Assisting with Individualized Assessment Procedures

Objectives:

  • Discuss why clients, students, or patients (particularly those within an ABA treatment program) need assessments (on a regular basis).
  • Review common assessments that clients may experience throughout the course of their treatment
  • Discuss how the therapist, RBT, or direct care staff can assist in the assessment process
  • Discuss best practices

Assessment

  • Assessment is the process of gathering information about the client, student or patient to determines what he or she knows, or in other words what is their current skill level and what are their current struggles and weaknesses and additionally to determine what their needs are. The assessment allows BCBAs to better design a client’s treatment program.
  • It is generally recommended that individuals diagnosed with ASD and receiving ABA services are assessed on a regular basis. Typically they recommend that individuals receive a thorough battery of assessments on a yearly basis because they want to make sure that they track their progress regularly enough that they can tell how well they are actually achieving skill growth and also we want to make sure that we are keeping a record of their progress to ensure that the treatment is indeed effective.
    • Ongoing informal assessment: This is essentially the data that is collected each session throughout every lesson and intervention.
    • Quarterly performance assessments: Insurance and/or legal requirements may make more thorough quarterly assessments of a clients program necessary. Rather like a progress report that documents a students progress throughout the school year.
    • Yearly formal, standardized assessments: This intensive assessment measure is simply to measure the particular skill strengths and deficits of a client as they move through their ABA program. As both skills an problem behaviors are likely to change over time.

Why Assess Clients?

  • It is important to have baseline testing to know what skills students or clients have: This allows the program design to maximize precious time by teaching skills the student or client needs and doesn’t know instead of wasting time teaching skills already known. This tells the therapy team what a clients current skill level is, where their strengths are and what weaknesses exist. Having a baseline also allows for measurement. Meaning that progress cannot be measured if there is no starting point.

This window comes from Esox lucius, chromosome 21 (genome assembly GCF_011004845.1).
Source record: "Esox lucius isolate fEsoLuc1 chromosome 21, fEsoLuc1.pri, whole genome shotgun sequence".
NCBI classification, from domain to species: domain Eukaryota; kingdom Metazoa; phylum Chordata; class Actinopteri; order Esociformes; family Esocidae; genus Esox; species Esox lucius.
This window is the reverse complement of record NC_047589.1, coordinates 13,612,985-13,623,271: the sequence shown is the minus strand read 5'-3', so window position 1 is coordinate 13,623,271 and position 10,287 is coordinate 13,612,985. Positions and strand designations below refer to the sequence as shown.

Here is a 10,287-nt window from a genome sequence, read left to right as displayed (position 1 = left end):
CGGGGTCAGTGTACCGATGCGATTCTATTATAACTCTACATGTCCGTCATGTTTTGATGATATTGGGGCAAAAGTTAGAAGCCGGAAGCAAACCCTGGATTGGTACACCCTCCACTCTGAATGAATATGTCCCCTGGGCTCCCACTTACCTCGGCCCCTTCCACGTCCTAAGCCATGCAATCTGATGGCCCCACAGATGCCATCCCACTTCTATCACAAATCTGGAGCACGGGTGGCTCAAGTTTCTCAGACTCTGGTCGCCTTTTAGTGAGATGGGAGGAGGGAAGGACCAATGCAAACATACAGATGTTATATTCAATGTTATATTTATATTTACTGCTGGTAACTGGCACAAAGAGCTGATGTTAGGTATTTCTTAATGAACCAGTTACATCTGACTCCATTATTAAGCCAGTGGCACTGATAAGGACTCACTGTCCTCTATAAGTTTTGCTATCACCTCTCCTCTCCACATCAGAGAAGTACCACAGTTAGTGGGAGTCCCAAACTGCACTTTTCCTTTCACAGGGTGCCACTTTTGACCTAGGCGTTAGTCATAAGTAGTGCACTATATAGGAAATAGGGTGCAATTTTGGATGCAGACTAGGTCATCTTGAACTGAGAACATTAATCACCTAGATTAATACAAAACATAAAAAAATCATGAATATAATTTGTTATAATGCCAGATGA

• Assessments often help schools, teachers, supervisors/BCBAs, and parents have a better understanding of the client’s skills and deficits: And understanding creates better relationships, and more individualized and effective programs
  • Follow up assessments help to measure if the treatment is working: in other words is the program working? Are the lessons building skills? Are the interventions modifying problem behavior? Is the client becoming better able to function within their natural environments? In addition these assessments can also uncover continuing or new deficits that a client may have which can lead to program modifications and more successful teaching strategies.
  • Follow up assessments further show the Teacher or Supervisor/BCBA what steps to take next in a clients program: In other words this is where modifications to an existing program are made based on assessment outcomes.

Types of Assessments?

Below are common assessments given to those diagnosed with an ASD in an ABA program.

  • Cognitive: A client may be assessed in terms of cognitive development.
  • Educational: What are they capable of in the academic environment? Speech and Language, Mathematics, Science, etc.
  • Language: This isn’t necessarily just an ability to verbalize but rather the ability to communicate in such a way as to get their needs met and function within their natural environment. Additionally, an ability to be coherent with enunciation as well as to make sense of words and sentence structure as used in the natural environment to include an understanding of idioms, sarcasm, and even body language.
  • Social: This is how the client interacts with other individuals.
    • Vineland Adaptive Behavior Scales – 2nd Edition (VABS-II):
      • Example Questions:
        • Does the learner follow instruction requiring an action and an object?
        • Does the learner feed self with fork?
        • Does the learner brush teeth without assistance?
        • Participate in at least one game or activity with others?
    • Social Behavior Assessment Inventory (SBAI):
    • Social Skills Improvement System (SSIS) Rating Scale:
  • Behavioral: What behaviors hold them back from being more successful in their environments?
  • Developmental: Commonly used developmental assessments follow but the list is not exhaustive.
    • Brigance Assessment: has several different assessment tools:
      • Early childhood development inventory II
      • Comprehensive Inventory of Basic Skills (CIBS II)
      • Example Questions follow:
        • Can the student verbally respond to simple yes/no questions related to visual information?
        • Does the student use possessive nouns?
        • Can the student perform a certain skill <?> ? Which is than answered as either Not Assessed, Set as Objective, or Mastered
    • Bayley Scales of Infant Development III:
    • Developmental Profile II:
  • Curriculum-based: What are the clients adaptive needs? IEP There are several types of curriculum based assessment developed for those diagnosed with ASD or other types of specialized curriculums that are used for students with special needs and include the following:
    • Skills Assessment: Questions below are all answered with either yes, no or I don’t know and the I do not know answer essentially means that this skill needs to be probed. Some example questions from the skills assessment include:
      • In the area of social skills: Can your child explain what various facial expressions mean when demonstrated by other in vivo, in pictures, or in video clips?
      • In the are of language skills: Can your child spontaneously ask a “what” question about an action occurring?
      • In the area of executive function: Can your child generate new strategies and rules to complete a task when his/her current method is unsuccessful (e.g. does not work, is unacceptable to someone, etc.)?
    • VB-MAPP Assessment:
      • In the area of manding: Does the child mand for 20 different missing items without prompts? Here the therapist would contrive the scenario for the child to mand for the 20 items. The child is then scored 1 point if they can perform the skill, 1/2 point for demonstrating ability to mand for 10 different items.
    • ABLLS-R Assessment: